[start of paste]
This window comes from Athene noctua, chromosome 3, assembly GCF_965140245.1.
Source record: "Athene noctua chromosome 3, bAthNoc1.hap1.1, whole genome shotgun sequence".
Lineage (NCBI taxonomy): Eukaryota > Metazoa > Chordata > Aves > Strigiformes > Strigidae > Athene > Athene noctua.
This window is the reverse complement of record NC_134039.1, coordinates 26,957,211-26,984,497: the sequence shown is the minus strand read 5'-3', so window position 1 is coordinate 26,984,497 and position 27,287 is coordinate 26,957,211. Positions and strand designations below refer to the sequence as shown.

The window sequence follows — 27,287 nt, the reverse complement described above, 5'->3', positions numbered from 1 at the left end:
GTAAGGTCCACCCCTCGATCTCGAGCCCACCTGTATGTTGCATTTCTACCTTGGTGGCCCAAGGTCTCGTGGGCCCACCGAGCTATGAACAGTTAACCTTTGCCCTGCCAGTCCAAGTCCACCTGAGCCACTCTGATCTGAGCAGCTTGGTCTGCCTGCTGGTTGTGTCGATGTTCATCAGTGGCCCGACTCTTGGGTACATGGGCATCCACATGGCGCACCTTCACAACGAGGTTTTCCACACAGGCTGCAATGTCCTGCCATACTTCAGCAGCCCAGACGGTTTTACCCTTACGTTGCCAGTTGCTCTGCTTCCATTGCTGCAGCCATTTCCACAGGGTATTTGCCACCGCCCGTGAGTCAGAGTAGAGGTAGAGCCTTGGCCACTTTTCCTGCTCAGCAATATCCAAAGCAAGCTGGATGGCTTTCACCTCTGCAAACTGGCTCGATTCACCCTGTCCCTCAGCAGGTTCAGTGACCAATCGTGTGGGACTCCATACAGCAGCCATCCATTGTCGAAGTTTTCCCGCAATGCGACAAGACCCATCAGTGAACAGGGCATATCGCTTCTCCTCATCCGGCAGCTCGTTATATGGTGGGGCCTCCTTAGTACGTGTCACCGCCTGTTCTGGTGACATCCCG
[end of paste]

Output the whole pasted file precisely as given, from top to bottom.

This window comes from Athene noctua, chromosome 3, assembly GCF_965140245.1.
Source record: "Athene noctua chromosome 3, bAthNoc1.hap1.1, whole genome shotgun sequence".
Lineage (NCBI taxonomy): Eukaryota > Metazoa > Chordata > Aves > Strigiformes > Strigidae > Athene > Athene noctua.
This window is the reverse complement of record NC_134039.1, coordinates 26,957,211-26,984,497: the sequence shown is the minus strand read 5'-3', so window position 1 is coordinate 26,984,497 and position 27,287 is coordinate 26,957,211. Positions and strand designations below refer to the sequence as shown.

The window sequence follows — 27,287 nt, the reverse complement described above, 5'->3', positions numbered from 1 at the left end:
GTAAGGTCCACCCCTCGATCTCGAGCCCACCTGTATGTTGCATTTCTACCTTGGTGGCCCAAGGTCTCGTGGGCCCACCGAGCTATGAACAGTTAACCTTTGCCCTGCCAGTCCAAGTCCACCTGAGCCACTCTGATCTGAGCAGCTTGGTCTGCCTGCTGGTTGTGTCGATGTTCATCAGTGGCCCGACTCTTGGGTACATGGGCATCCACATGGCGCACCTTCACAACGAGGTTTTCCACACAGGCTGCAATGTCCTGCCATACTTCAGCAGCCCAGACGGTTTTACCCTTACGTTGCCAGTTGCTCTGCTTCCATTGCTGCAGCCATTTCCACAGGGTATTTGCCACCGCCCGTGAGTCAGAGTAGAGGTAGAGCCTTGGCCACTTTTCCTGCTCAGCAATATCCAAAGCAAGCTGGATGGCTTTCACCTCTGCAAACTGGCTCGATTCACCCTGTCCCTCAGCAGGTTCAGTGACCAATCGTGTGGGACTCCATACAGCAGCCATCCATTGTCGAAGTTTTCCCGCAATGCGACAAGACCCATCAGTGAACAGGGCATATCGCTTCTCCTCATCCGGCAGCTCGTTATATGGTGGGGCCTCCTTAGTACGTGTCACCGCCTGTTCTGGTGACATCCCG